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British government urged to stop Cayman Islands ‘unacceptable’ criminalisation of same-sex marriage

Lily Wakefield November 12, 2019
Photo of couple Chantelle Day and Vickie Bodden Bush who are fighting for the right to get married in the Cayman Islands.

Same-sex couple Chantelle Day and Vickie Bodden Bush who filed the lawsuit that originally led to same-sex marriage being legalised in the Cayman Islands. (Twitter)

The lesbian couple who headed the campaign for equal marriage in the Cayman Islands have said it is “unacceptable” that the UK has not intervened after the ruling was reversed.

Chantelle Day and her partner Vickie Bodden Bush applied for the right to be married in the Cayman Islands, a British territory, but had their application rejected because they are a same-sex couple.

They then crowdfunded to fight the decision and, on March 29, the chief justice accepted their arguments, modifying the marriage law with immediate effect to allow same-sex marriage.

However on Thursday, November 7, the Cayman Islands government won an appeal to overturn the legalisation of same-sex marriage.

The Court of Appeal ruled that although same-sex marriage will be re-criminalised, the territory should immediately offer unions which have a “legal status equivalent to marriage”.

It is unclear how or if this will be implemented and, according to the Cayman News Service, McLaughlin said in a vague statement: “The government will carefully consider the full judgment to determine how best to proceed.”

Day, a Caymanian lawyer, told Reuters: “It’s unacceptable that the UK have allowed us to be in this position.

“The UK government isn’t willing to act and is willing to allow a continuing breach of human rights. They’re ultimately to blame because they have the power and they refuse to do anything.”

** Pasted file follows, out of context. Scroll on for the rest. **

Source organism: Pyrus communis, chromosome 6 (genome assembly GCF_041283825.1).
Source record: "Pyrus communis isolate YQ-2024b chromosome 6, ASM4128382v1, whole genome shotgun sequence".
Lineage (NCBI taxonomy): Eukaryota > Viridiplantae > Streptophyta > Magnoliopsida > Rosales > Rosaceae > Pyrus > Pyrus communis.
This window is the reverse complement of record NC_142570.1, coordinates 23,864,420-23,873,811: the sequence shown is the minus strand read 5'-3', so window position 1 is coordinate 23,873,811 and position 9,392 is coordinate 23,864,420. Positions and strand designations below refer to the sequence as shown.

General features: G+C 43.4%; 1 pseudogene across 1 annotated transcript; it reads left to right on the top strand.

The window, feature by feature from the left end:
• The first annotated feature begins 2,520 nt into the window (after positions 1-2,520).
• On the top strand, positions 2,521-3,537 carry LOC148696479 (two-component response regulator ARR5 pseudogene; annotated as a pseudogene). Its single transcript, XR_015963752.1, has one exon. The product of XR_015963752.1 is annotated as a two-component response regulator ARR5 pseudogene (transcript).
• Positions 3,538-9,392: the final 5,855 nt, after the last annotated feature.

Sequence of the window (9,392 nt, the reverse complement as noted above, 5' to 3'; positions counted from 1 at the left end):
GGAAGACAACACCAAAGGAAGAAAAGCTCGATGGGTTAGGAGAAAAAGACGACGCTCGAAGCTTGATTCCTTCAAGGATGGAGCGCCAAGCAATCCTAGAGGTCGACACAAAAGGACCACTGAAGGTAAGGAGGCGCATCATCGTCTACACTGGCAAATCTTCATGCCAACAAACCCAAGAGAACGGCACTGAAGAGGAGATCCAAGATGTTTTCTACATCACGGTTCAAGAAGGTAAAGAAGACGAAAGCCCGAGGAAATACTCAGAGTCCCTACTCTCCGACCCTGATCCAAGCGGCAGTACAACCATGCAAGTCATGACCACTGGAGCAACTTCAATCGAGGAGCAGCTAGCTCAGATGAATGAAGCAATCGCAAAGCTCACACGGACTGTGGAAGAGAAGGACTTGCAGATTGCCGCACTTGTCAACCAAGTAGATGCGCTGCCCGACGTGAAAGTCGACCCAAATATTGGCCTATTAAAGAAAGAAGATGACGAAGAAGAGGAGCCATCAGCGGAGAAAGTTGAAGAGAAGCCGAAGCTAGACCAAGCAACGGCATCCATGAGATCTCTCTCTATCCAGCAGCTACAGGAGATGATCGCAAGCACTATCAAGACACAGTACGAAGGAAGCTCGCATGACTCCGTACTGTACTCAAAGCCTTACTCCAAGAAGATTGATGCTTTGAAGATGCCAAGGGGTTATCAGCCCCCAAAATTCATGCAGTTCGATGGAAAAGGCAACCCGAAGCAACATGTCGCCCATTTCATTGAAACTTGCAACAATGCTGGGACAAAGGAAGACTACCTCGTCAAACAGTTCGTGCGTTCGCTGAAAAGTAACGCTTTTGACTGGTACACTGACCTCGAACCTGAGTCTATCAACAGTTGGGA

As a British Overseas Territory (BOT), the head of state in the Cayman Islands in Queen Elizabeth II, who is represented by a governor acting as the de facto head of state, but the territory is self-governing.

The governor, and by extension the queen, is responsible for appointing the premier, currently Alden McLaughlin, who is the leader of the territory’s government.

Although the UK does not usually involve itself in the legal and court systems of the Cayman Islands, it is technically possible to impose direct rule in extreme circumstances.

According to Reuters, a spokesperson for the UK’s Foreign and Commonwealth Office said: “We believe that all love is equal, which is why the UK government changed our legislation to allow same-sex marriage.

“We hope that the Cayman Islands legislative assembly will act swiftly and take a decisive lead on this issue to ensure same sex couples are granted equal rights.”

The spokesperson said they would not comment on potential UK intervention, citing the imminent general election.

More: British Overseas Territory, cayman islands, marriage equality, Queen Elizabeth II, same sex marriage, UK

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